(i) The accused has behaved in a “threatening or abusive” manner, and either
(ii) intends to stir up hatred against one of the protected characteristics identified, or
(iii) hatred would be likely to be stirred up in those circumstances.
If a sectarian prejudice aggravator was, as we recommend, incorporated into a consolidated hate crime Bill, the logic of codification and consolidation – married with Lord Bracadale’s strong recommendation that there should be no internal hierarchy among protected characteristics – would weigh in favour of introducing a new offence of stirring up sectarian hatred alongside the proposed offences of stirring up hatred on grounds including race, gender and sexuality. This could be done straightforwardly by adapting the language of Conditions A and B in the draft aggravator.
To do so would not extend the criminal offence Lord Bracadale has recommended the Scottish Parliament should introduce. If the distinctive concept of stirring up sectarian hatred was not introduced, the stirring up of hatred based on British or Irish nationality, national origins and citizenship or Christian denominational affiliation would be caught by Lord Bracadale’s protected characteristics of race and religion.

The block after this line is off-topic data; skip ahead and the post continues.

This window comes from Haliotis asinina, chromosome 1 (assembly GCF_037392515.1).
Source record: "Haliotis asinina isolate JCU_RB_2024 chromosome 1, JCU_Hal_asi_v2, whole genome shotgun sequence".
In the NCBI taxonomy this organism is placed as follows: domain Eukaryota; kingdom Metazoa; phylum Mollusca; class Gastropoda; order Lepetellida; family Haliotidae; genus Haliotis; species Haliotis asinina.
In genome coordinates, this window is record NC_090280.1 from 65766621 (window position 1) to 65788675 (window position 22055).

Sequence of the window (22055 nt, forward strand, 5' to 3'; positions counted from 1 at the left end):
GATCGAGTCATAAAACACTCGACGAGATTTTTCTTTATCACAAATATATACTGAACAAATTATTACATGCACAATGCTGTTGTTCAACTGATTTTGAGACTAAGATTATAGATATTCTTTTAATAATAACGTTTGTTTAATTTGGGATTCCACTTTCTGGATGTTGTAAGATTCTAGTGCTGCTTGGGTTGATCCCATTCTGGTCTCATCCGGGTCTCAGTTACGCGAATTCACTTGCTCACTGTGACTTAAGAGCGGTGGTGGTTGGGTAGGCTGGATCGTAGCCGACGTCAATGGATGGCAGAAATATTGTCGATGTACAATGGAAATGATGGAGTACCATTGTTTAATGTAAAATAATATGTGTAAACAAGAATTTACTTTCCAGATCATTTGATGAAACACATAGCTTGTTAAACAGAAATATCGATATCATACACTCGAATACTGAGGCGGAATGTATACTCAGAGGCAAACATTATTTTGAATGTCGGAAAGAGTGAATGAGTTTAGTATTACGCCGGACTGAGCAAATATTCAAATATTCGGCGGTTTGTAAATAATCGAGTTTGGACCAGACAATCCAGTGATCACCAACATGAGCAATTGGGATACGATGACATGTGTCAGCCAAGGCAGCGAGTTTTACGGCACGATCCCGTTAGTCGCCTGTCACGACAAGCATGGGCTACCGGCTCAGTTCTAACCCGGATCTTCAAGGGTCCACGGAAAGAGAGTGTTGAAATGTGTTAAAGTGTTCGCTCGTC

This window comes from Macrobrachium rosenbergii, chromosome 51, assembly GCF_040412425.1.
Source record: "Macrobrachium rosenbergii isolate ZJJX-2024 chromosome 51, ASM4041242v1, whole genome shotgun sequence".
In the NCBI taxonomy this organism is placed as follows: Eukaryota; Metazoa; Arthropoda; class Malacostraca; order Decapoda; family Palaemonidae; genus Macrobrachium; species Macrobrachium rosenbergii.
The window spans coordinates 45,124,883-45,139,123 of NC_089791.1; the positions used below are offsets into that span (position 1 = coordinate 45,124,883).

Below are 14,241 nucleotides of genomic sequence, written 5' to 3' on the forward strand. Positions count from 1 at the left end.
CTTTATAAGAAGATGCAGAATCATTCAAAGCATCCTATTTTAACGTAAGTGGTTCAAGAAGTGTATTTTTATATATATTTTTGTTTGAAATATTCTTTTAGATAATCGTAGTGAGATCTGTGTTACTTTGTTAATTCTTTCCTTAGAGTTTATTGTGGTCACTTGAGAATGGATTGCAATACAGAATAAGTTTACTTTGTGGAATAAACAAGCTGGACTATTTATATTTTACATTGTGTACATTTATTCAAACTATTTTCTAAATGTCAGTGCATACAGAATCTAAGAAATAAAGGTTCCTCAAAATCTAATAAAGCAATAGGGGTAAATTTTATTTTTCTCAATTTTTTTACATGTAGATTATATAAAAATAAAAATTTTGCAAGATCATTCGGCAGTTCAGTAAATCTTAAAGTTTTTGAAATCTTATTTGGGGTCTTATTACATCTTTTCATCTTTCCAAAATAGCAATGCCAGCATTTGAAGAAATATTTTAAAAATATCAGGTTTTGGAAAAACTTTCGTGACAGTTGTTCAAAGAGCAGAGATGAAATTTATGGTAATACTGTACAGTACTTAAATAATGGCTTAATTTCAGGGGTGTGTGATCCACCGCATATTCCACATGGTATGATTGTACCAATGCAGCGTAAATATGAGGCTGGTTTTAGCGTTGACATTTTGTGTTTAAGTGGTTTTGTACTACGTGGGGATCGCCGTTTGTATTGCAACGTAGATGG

While we are convinced of the case for introducing a sectarian prejudice aggravator, introducing a new substantive criminal offence of stirring up hatred must be undertaken with extreme care, with particular regard to free expression and the need for appropriately high legal thresholds to justify criminal sanctions. In this respect, we welcome and support Lord Bracadale’s recommendation that any new offences concerned with the stirring up of hatred must incorporate explicit recognition of the right to free expression under the European Convention on Human Rights and differentiate between behaviour which genuinely incites hatred from robust, critical, and perhaps challenging and difficult forms of expression concerning any of the protected characteristics. We also welcome his recommendation that any stirring up offence should be subject to a defence that it is reasonable in all the circumstances. These safeguards are essential if legislative overreach is to be avoided.